MS/SC's argument, as far as I can tell, is that Professor Wolff should permit MS/SC to exercise MS/SC's autonomy on the blog because as an anarchist, Professor Wolff ought to respect MS/SC's autonomy. Further, Professor Wolff's lack of respect for MS/SC's autonomy compromises Professor Wolff's claim to be an anarchist.

But since Professor Wolff is not the state and Professor Wolff's blog is not an apparatus of the state that claims legitimate authority over bloggers like MS/SC, I don't see how Professor Wolff's monitoring of his blog is incompatible with a commitment to political anarchism.

Anonymous said...

MS/SC would have no problem replying if he kept his replies brief and succinct. He was not responsible nor respectful. If every individual was responsible and respectful, we could have a working anarchy, in society and on this blog. However, more often than not individuals hijack and ruin thus the need for rules and laws and government, even on this blog. Maybe MS/SC is getting older and a little jealous of Wolff's success. It wasn't the content, it was the inappropriate length of the replies that bothered me and others including Wolff. Maybe there should be a word limit on the reply, but that shows people really do need to be controlled.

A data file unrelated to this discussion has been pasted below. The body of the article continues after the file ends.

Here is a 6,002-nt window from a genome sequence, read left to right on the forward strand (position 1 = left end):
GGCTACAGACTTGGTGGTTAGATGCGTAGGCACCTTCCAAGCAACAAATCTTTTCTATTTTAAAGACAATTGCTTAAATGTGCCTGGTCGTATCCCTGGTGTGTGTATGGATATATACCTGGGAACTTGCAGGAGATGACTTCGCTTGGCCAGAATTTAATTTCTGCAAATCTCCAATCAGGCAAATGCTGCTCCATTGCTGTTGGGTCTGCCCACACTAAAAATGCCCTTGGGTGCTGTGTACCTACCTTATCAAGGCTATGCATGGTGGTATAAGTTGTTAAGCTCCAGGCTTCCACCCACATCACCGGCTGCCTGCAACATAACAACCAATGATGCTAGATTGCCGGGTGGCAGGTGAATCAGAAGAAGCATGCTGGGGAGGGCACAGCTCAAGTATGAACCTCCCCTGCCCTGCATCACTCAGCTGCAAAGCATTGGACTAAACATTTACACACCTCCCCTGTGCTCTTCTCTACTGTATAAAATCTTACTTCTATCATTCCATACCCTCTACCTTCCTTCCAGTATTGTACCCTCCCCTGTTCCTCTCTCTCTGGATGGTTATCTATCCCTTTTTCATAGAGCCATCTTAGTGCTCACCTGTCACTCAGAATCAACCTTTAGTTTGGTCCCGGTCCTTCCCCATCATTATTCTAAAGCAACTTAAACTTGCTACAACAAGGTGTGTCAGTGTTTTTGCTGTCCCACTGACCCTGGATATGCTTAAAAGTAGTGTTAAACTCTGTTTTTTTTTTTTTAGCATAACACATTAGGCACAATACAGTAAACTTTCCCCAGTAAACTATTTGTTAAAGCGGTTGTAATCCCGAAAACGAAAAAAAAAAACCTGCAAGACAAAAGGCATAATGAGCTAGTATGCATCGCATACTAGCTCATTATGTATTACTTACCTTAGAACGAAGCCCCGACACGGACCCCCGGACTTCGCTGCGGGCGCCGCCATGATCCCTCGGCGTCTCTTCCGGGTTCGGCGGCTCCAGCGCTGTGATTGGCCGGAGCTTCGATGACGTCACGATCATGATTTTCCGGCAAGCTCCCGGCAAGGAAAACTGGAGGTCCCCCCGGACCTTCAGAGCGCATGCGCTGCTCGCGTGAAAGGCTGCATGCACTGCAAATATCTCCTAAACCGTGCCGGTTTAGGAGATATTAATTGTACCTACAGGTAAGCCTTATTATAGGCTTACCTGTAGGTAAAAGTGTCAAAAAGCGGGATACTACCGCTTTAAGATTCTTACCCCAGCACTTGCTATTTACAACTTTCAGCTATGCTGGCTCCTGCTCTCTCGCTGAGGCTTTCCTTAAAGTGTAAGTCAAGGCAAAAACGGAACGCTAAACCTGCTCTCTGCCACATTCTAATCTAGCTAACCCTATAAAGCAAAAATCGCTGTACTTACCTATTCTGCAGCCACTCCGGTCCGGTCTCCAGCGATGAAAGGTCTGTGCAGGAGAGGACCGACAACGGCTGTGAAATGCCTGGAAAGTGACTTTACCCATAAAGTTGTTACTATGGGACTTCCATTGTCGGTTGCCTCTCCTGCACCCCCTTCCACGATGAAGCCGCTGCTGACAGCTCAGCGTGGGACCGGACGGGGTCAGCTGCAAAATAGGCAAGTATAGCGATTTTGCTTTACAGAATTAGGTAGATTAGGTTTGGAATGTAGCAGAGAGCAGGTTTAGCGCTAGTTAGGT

John Doe said...

Samuel Chase:

I strongly encourage you to start your own blog. If you start one and link to it here, I will read it and probably comment here and there.

You can use a pseudonym, and you can post and comment freely.

In addition, I never got the chance to read your comment in response to my initial series of comments on the post “TRYING TO UNDERSTAND.” I am interested in reading your comment but RPW deleted it and most of my initial comments.

If you start your own blog, you can post that comment there.

Christopher J. Mulvaney, Ph.D. said...

It seemed to me that the recently “barred’” individual had nothing more in mind than trying to demonstrated his brilliance, with the side effect of proving to himself that 1) he was smarter than those with advanced academic degrees, and 2) proving that radical analysis lacks merit.

Right to the end, he thinks he has proved Dr. Wolff a fraud (and Herbert Marcuse a bomb throwing radical).. He has, however, proved he is not what he thinks he is.

LFC said...

John Doe, above, encourages MS/SC to start his own blog.

That's fine, but I would add some notes. Of course every blogger or would-be blogger is different, so these should be taken w the appropriate caveats.

Starting one's own blog is easy enough, but keeping it going is not very easy, at least in my experience. It takes discipline to post things that you know few people will read, unless you're one of the relatively rare bloggers with a sizable audience. Some bloggers have a clear, overriding reason to blog. I cd give examples, but it wd make this comment too long.